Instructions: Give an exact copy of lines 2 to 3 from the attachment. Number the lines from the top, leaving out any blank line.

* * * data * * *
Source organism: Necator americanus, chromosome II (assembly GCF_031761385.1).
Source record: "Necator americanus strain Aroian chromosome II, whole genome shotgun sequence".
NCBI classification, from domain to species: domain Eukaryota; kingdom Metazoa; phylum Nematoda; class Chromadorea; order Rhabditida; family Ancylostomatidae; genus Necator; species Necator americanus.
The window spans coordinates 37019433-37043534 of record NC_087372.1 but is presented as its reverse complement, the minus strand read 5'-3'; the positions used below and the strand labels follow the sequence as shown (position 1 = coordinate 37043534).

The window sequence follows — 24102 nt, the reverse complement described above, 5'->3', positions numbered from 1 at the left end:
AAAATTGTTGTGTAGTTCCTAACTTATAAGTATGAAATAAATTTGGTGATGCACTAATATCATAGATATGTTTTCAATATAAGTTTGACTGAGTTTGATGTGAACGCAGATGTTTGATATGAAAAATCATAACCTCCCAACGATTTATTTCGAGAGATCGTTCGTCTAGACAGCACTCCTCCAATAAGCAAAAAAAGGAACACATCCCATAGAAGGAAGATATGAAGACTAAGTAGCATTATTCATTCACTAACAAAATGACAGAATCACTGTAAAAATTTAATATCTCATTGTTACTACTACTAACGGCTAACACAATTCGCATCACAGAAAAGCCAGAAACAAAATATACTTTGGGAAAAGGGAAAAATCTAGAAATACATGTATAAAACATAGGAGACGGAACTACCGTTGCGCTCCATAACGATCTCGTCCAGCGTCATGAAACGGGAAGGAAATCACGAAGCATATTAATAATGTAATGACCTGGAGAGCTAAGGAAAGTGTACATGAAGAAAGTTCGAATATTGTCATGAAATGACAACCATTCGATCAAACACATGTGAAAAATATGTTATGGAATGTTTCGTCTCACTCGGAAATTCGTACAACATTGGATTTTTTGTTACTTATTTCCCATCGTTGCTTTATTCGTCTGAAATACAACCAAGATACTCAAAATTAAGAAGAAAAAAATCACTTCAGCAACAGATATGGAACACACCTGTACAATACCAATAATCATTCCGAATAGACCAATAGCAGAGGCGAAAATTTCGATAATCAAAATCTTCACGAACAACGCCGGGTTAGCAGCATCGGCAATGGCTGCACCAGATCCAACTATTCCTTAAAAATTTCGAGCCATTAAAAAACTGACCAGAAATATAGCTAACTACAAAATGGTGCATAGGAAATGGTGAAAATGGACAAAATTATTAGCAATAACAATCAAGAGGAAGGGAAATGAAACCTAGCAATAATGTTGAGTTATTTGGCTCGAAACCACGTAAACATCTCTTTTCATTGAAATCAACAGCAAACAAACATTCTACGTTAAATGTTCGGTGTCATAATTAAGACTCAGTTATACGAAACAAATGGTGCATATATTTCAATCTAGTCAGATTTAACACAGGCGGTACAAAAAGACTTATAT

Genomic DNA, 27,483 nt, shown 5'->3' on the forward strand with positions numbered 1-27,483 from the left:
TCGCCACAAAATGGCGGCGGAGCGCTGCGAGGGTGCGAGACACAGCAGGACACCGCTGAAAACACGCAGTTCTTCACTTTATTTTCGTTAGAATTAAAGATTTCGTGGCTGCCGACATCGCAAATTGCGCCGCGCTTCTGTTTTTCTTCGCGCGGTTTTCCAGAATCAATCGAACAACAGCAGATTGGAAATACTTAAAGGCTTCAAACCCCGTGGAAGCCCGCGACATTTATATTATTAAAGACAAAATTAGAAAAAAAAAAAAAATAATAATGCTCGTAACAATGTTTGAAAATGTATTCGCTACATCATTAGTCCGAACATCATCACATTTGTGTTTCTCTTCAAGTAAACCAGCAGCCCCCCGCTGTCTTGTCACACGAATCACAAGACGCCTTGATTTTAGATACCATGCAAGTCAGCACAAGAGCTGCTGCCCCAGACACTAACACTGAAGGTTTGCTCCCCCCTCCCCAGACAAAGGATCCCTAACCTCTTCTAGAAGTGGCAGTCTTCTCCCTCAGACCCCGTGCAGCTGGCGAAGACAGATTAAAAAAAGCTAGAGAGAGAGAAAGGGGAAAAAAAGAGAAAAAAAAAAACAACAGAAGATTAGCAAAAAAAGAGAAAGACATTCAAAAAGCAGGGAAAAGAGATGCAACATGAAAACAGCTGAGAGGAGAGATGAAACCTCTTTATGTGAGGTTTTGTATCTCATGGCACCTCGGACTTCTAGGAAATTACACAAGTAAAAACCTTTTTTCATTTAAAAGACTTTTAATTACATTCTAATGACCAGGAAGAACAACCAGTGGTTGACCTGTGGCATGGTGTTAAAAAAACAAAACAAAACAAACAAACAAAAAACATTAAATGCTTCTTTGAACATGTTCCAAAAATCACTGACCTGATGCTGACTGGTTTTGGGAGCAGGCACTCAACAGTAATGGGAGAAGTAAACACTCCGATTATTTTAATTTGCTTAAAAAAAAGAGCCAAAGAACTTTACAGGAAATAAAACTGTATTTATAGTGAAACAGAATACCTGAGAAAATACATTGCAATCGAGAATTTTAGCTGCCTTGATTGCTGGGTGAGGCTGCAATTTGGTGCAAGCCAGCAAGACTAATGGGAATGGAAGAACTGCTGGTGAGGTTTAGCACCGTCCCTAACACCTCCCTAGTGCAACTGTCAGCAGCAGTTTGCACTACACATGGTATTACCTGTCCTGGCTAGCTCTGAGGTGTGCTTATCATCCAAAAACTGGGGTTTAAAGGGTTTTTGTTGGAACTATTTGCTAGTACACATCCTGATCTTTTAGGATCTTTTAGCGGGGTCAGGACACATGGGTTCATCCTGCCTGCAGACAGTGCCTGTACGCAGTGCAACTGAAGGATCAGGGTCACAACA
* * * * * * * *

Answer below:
Source record: "Necator americanus strain Aroian chromosome II, whole genome shotgun sequence".
NCBI classification, from domain to species: domain Eukaryota; kingdom Metazoa; phylum Nematoda; class Chromadorea; order Rhabditida; family Ancylostomatidae; genus Necator; species Necator americanus.